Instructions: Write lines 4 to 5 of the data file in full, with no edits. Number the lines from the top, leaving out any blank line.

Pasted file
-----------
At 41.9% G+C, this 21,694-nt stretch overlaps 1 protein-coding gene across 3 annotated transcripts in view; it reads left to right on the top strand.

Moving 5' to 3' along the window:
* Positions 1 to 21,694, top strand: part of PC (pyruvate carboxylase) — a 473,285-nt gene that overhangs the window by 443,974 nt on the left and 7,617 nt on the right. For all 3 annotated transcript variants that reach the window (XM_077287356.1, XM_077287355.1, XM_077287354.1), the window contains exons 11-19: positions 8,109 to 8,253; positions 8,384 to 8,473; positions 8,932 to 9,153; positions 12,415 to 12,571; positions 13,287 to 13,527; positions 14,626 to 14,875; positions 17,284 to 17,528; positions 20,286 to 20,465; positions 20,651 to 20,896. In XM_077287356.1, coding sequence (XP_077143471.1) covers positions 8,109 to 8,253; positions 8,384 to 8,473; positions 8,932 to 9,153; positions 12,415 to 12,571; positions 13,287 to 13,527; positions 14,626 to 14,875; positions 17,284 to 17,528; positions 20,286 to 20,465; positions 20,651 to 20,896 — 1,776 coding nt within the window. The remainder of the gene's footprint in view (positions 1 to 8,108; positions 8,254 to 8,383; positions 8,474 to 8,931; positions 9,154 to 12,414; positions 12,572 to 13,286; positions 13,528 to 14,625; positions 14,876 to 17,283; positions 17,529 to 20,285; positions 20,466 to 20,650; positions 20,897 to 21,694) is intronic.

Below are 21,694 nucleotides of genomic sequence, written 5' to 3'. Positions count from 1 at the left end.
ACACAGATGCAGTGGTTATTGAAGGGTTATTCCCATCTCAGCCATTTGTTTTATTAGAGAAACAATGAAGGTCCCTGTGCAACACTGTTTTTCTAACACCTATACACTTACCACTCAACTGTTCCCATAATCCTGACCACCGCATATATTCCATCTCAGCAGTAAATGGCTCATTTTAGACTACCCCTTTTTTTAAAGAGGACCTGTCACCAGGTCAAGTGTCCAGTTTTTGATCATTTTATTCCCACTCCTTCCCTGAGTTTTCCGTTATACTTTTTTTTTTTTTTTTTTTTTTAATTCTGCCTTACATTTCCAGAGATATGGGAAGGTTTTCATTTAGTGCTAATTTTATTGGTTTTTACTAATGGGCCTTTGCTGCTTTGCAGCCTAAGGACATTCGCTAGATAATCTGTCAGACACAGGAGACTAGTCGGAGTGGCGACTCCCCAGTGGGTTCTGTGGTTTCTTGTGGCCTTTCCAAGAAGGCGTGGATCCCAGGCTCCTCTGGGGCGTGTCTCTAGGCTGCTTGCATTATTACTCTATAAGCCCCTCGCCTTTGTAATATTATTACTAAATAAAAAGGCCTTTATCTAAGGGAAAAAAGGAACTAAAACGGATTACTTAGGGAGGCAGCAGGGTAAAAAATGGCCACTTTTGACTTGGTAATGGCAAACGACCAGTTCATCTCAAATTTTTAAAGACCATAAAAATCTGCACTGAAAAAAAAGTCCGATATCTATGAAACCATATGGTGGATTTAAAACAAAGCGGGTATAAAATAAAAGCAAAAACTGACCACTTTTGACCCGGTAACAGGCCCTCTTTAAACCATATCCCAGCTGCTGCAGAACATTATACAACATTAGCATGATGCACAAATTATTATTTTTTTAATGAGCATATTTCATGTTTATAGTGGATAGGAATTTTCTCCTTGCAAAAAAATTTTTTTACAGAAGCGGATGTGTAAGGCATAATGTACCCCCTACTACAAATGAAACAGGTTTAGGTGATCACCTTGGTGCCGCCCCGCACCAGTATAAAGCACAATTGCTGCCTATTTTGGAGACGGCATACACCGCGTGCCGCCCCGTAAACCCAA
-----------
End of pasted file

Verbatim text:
Below are 21,694 nucleotides of genomic sequence, written 5' to 3'. Positions count from 1 at the left end.
ACACAGATGCAGTGGTTATTGAAGGGTTATTCCCATCTCAGCCATTTGTTTTATTAGAGAAACAATGAAGGTCCCTGTGCAACACTGTTTTTCTAACACCTATACACTTACCACTCAACTGTTCCCATAATCCTGACCACCGCATATATTCCATCTCAGCAGTAAATGGCTCATTTTAGACTACCCCTTTTTTTAAAGAGGACCTGTCACCAGGTCAAGTGTCCAGTTTTTGATCATTTTATTCCCACTCCTTCCCTGAGTTTTCCGTTATACTTTTTTTTTTTTTTTTTTTTTTAATTCTGCCTTACATTTCCAGAGATATGGGAAGGTTTTCATTTAGTGCTAATTTTATTGGTTTTTACTAATGGGCCTTTGCTGCTTTGCAGCCTAAGGACATTCGCTAGATAATCTGTCAGACACAGGAGACTAGTCGGAGTGGCGACTCCCCAGTGGGTTCTGTGGTTTCTTGTGGCCTTTCCAAGAAGGCGTGGATCCCAGGCTCCTCTGGGGCGTGTCTCTAGGCTGCTTGCATTATTACTCTATAAGCCCCTCGCCTTTGTAATATTATTACTAAATAAAAAGGCCTTTATCTAAGGGAAAAAAGGAACTAAAACGGATTACTTAGGGAGGCAGCAGGGTAAAAAATGGCCACTTTTGACTTGGTAATGGCAAACGACCAGTTCATCTCAAATTTTTAAAGACCATAAAAATCTGCACTGAAAAAAAAGTCCGATATCTATGAAACCATATGGTGGATTTAAAACAAAGCGGGTATAAAATAAAAGCAAAAACTGACCACTTTTGACCCGGTAACAGGCCCTCTTTAAACCATATCCCAGCTGCTGCAGAACATTATACAACATTAGCATGATGCACAAATTATTATTTTTTTAATGAGCATATTTCATGTTTATAGTGGATAGGAATTTTCTCCTTGCAAAAAAATTTTTTTACAGAAGCGGATGTGTAAGGCATAATGTACCCCCTACTACAAATGAAACAGGTTTAGGTGATCACCTTGGTGCCGCCCCGCACCAGTATAAAGCACAATTGCTGCCTATTTTGGAGACGGCATACACCGCGTGCCGCCCCGTAAACCCAA